The situation changed when Henry heard his favourite type of music. Even when his headphones were removed after he had listened to the music, Henry was temporarily connected to the world around him and could respond appropriately and enthusiastically to questions. For a while, he was "restored to life", as the renowned neurologist Oliver Sacks says in the video below. Henry's comments showed that he remembered happy events from his past. These memories were related to his love of music, including that of Cab Calloway.
Music has triggered memories in other dementia patients besides Henry. It's important to note that it may not do this in all patients, however, although the music may help them in other ways. Ideally, we would be able to prevent Alzheimer's disease and other causes of dementia or cure the disorders once they appeared. Until this becomes a reality, however, the potential power of music should be investigated further and spread as far as possible.
Music may sometimes evoke a painful memory instead of a happy one. It's important that caregivers monitor a patient's response to music therapy carefully. If possible, the music should be associated with a pleasant memory or emotion from the patient's past.
Uncovering Memories in People Without Dementia
Music is powerful for people who don't have dementia as well as for those that do. It's wonderful when music awakens happy memories, as it often does, but not so wonderful if it reminds people of unpleasant or sad events. People may be able to predict the effect of music on their minds from their prior experience, but sometimes, as in my poem below, the effect is sudden, strong, and unpredictable. For me, this is part of the fascination of music—to reveal the unexpected.
Memories of events that have long been forgotten can suddenly appear in our conscious mind when we're listening to music and emotions experienced during past events can return. The memories and emotions may not always be pleasant or welcome, especially if they’re associated with events that we want to forget or that we’ve deliberately suppressed.
Sometimes a memory is so painful that if it’s unmasked it might harm our present life. It’s probably best to keep this type of memory hidden from our consciousness. In other cases, it might be better if an unpleasant memory is allowed to emerge so that we can deal with the situation that created it.
Half a Soul
The character depicted in the poem below is living with “half a soul” because he will not allow himself to remember a major event in his past which needs to be examined. He has become an expert in suppressing the memory if it tries to emerge. The event—whatever it was—is too painful for him to remember, especially since he doesn’t know how to resolve the situation that created the memory. In a way, he is psychologically incomplete because of his refusal to deal with an important part of his life.
Setting the Scene
A cold sun hangs over a frozen field. Scattered trees at the edge of the field obscure the view of a nearby village. Occasionally, sounds from the village penetrate the silence.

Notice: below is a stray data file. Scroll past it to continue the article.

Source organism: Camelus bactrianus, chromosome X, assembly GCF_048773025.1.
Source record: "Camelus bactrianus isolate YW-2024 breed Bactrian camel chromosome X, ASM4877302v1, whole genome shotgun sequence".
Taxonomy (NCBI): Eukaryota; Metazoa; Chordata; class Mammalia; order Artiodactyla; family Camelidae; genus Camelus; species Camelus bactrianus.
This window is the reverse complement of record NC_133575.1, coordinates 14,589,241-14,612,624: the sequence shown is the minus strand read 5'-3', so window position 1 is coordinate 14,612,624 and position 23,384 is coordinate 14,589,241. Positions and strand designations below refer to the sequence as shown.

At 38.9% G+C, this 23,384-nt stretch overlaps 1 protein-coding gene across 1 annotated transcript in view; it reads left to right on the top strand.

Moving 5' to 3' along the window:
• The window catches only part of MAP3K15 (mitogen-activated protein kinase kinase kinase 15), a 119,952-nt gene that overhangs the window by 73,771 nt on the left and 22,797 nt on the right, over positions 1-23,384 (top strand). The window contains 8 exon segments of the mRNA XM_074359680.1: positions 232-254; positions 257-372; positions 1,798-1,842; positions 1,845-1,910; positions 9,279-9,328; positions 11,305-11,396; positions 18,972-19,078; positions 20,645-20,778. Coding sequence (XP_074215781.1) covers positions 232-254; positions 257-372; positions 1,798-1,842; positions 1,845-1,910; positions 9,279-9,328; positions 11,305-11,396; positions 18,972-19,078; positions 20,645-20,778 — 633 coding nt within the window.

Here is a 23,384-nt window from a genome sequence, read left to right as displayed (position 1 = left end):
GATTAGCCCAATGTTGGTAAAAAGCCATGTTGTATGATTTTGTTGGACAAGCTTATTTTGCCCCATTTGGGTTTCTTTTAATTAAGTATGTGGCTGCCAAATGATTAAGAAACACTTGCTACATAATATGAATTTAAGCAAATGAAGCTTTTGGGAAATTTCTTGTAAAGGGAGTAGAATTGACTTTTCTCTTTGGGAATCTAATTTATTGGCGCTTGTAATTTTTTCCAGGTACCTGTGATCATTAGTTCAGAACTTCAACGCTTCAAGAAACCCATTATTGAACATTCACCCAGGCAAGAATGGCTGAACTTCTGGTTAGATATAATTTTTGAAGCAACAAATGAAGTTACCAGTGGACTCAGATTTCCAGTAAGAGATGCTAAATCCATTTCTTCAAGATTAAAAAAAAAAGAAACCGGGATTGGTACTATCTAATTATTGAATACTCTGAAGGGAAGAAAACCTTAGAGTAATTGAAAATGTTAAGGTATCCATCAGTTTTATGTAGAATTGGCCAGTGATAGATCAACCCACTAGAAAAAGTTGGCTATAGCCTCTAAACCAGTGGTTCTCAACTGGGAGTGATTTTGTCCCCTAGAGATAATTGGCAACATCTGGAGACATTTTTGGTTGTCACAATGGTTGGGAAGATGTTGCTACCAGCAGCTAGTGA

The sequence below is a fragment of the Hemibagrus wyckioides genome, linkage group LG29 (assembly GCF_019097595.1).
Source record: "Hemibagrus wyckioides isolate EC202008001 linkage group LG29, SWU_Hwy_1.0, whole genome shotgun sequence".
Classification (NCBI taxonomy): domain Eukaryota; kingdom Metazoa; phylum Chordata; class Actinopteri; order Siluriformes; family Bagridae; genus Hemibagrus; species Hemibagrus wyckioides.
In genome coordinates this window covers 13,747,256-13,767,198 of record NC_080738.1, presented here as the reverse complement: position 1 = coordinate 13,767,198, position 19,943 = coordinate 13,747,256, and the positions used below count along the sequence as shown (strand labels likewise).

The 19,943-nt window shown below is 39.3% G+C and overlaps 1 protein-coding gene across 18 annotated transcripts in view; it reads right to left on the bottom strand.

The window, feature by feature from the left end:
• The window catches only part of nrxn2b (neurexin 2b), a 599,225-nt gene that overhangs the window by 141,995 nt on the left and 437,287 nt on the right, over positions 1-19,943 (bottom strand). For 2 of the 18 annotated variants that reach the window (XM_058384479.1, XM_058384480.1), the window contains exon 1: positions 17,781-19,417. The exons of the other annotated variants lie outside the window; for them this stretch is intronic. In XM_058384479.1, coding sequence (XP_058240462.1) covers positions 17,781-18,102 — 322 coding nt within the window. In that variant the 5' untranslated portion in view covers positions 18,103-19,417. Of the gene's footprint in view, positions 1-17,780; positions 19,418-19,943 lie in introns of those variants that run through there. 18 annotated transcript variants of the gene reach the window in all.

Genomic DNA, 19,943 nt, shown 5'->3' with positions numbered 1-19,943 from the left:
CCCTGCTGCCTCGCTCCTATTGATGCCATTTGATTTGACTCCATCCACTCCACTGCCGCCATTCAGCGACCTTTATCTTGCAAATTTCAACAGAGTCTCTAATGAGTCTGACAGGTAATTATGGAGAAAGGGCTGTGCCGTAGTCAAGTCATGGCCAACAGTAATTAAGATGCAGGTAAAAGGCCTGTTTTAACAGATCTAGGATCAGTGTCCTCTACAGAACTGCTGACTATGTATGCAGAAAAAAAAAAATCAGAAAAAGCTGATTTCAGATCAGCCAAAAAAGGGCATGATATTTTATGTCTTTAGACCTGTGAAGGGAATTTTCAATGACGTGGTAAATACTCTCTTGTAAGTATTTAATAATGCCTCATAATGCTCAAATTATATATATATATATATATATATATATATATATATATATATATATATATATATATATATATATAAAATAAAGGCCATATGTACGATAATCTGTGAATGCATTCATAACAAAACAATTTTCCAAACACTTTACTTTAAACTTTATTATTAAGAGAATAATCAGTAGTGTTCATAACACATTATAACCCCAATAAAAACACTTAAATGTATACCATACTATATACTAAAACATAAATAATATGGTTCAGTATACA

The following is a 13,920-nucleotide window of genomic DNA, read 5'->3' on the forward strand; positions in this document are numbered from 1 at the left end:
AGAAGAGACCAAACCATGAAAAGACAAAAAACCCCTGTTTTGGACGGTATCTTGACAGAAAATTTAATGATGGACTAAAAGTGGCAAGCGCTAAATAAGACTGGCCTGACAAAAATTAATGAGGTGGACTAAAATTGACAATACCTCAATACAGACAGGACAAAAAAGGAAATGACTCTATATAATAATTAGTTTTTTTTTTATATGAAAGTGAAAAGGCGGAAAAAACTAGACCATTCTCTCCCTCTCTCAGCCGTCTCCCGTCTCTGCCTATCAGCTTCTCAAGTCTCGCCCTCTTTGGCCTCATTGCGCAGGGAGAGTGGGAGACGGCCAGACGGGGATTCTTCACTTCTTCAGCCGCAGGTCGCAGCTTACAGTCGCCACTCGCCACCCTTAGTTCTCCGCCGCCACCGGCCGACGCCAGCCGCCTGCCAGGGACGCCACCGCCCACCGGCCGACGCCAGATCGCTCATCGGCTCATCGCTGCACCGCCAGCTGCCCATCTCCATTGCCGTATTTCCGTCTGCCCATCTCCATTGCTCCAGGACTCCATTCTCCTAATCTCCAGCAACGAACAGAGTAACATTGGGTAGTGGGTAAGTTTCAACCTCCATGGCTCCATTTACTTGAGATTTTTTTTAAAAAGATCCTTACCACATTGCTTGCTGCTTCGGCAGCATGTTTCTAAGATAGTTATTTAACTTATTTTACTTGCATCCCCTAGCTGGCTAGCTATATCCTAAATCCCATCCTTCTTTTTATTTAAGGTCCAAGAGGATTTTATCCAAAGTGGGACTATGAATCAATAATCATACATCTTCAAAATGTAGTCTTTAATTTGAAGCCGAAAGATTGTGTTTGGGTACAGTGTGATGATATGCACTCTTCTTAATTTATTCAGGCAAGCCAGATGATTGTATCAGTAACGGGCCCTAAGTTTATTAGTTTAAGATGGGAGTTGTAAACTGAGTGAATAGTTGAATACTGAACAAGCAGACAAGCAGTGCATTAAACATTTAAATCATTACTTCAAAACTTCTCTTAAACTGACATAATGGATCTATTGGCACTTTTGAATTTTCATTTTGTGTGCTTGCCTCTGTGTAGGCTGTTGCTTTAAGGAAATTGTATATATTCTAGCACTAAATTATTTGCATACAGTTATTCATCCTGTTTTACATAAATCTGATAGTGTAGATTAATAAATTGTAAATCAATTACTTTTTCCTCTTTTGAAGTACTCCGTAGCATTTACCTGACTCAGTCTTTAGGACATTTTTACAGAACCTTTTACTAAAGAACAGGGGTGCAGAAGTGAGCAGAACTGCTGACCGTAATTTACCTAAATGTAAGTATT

A traveller appears and moves across the field, bypassing the village. He wants no contact with people or their activity. Despite his desire for isolation, he is about to encounter the power of music to awaken memories.
Music Plays With Half a Soul
When he heard the music of a distant choir
he stopped, puzzled and perturbed,
and curled up painfully against the frozen grass,
to protect himself from harm.
The music swelled in power
and ripples struck his head,
disturbing long forgotten memories,
and sparking into life
dependent flames of ecstasy.
In daring wonderment
he tried to touch the sound,
to communicate with love.
Instead the voices ebbed
and then the music stopped.
He rose with difficulty
and viewed the icy scene
with hope and then with fear,
the sharpened edge of guilt
preparing to attack.
He felt the joy and hate within,
pain's effort to expand,
and struggled fiercely in the fight
to squash the shrill demand.
Sickened by the past
he found his old ally:
the power to repel,
then pushed guilt deep within,
He shivered at success,
his foe subdued but not destroyed,
and forgot for now and then.
Left in uneasy solitude,
he hurried on his way.
Graff-Radford, Jonathan, M.D. "Music and Alzheimer's: Can it Help?" The Mayo Clinic. http://www.mayoclinic.org/diseases-conditions/alzheimers-disease/expert-answers/music-and-alzheimers/faq-20058173
Kattenburg, David. "Music can help dementia, stroke patients remember." Canadian Broadcasting Corporation. http://www.cbc.ca/news/health/music-can-help-dementia-stroke-patients-remember-1.3442854
Kirkland, Kevin. "Music Therapy in Alzheimer and Dementia Care." Music Therapy Association of British Columbia. http://www.mtabc.com/what-is-music-therapy/how-does-music-therapy-work/alzheimers-disease/
This content is accurate and true to the best of the author’s knowledge and is not meant to substitute for formal and individualized advice from a qualified professional.
© 2010 Linda Crampton